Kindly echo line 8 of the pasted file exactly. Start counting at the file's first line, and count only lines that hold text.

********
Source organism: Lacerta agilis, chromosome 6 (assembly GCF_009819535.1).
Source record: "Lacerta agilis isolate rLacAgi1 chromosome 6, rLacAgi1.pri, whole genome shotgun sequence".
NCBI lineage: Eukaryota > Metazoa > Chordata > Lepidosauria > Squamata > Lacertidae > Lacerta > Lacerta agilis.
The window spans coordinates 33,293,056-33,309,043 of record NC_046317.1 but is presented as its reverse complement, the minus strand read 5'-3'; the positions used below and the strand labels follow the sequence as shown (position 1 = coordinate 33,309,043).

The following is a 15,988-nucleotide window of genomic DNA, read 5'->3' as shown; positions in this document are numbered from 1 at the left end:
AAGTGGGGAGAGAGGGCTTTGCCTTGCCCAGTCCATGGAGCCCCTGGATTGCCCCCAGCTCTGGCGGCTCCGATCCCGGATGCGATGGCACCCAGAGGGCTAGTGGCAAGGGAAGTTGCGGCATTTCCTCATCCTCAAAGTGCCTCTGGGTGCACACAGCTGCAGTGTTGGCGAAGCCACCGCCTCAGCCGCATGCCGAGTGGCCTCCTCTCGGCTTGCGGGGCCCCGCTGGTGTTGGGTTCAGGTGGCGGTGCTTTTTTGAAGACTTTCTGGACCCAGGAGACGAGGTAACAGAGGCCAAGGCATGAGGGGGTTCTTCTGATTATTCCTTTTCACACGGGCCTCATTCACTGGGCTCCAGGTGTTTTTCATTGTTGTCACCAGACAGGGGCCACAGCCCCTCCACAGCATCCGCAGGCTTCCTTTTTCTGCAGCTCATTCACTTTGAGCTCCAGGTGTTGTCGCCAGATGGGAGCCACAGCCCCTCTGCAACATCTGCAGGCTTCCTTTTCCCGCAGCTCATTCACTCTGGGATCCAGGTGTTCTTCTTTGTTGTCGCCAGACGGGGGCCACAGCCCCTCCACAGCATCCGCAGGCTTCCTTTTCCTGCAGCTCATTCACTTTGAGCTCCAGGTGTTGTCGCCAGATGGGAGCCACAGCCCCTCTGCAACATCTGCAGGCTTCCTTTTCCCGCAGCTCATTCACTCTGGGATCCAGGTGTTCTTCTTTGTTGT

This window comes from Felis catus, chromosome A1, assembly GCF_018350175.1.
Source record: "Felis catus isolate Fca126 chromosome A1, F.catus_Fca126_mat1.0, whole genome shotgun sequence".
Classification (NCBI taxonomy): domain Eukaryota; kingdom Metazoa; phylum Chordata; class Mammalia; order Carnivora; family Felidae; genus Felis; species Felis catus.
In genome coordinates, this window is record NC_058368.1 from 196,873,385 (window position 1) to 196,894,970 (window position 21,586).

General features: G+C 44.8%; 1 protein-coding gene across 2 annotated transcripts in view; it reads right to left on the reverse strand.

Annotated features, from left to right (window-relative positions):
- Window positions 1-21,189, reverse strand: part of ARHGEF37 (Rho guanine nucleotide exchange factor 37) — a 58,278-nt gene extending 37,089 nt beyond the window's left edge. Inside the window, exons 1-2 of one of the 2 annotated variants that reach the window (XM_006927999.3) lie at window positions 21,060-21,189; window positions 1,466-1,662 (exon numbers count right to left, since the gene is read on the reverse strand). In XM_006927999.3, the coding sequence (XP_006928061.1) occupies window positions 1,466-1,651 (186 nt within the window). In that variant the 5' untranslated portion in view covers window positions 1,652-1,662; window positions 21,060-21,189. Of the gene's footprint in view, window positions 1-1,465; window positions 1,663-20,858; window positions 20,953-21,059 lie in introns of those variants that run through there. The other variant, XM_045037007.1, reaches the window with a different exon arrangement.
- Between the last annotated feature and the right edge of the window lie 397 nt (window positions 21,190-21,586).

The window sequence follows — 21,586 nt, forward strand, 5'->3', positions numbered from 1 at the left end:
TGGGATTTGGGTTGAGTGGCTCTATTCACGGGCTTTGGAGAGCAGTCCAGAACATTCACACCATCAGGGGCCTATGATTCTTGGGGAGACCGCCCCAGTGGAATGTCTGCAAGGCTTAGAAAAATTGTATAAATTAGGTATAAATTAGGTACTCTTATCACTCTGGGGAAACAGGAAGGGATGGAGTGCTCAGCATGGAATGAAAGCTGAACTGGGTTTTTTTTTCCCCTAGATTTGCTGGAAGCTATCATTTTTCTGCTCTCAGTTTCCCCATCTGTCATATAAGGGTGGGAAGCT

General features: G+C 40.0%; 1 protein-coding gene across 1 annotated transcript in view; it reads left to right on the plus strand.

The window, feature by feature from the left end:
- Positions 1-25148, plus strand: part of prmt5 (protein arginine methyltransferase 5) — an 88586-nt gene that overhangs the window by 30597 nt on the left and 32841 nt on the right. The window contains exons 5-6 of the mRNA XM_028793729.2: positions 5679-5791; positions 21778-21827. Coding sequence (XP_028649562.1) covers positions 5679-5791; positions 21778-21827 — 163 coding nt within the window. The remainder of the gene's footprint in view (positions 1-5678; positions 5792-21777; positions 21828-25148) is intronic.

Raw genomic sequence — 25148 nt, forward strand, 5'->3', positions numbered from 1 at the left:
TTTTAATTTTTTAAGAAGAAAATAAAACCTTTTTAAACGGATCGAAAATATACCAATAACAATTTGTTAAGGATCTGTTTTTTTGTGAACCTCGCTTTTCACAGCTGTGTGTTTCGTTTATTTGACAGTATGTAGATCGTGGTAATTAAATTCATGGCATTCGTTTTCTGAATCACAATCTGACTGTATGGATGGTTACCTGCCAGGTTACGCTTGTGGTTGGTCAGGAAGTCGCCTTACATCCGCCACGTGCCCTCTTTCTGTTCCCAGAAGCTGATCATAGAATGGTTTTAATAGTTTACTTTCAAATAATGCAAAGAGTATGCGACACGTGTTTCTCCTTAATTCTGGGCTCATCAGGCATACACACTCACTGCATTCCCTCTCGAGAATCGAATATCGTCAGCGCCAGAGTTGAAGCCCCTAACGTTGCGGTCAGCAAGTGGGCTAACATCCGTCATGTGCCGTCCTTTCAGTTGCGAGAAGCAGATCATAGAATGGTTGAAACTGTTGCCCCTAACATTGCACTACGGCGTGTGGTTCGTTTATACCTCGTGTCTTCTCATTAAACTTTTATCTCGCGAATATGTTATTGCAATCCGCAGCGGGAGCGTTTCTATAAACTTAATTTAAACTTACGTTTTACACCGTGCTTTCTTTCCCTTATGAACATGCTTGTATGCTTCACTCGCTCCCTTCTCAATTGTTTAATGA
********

Source record: "Felis catus isolate Fca126 chromosome A1, F.catus_Fca126_mat1.0, whole genome shotgun sequence".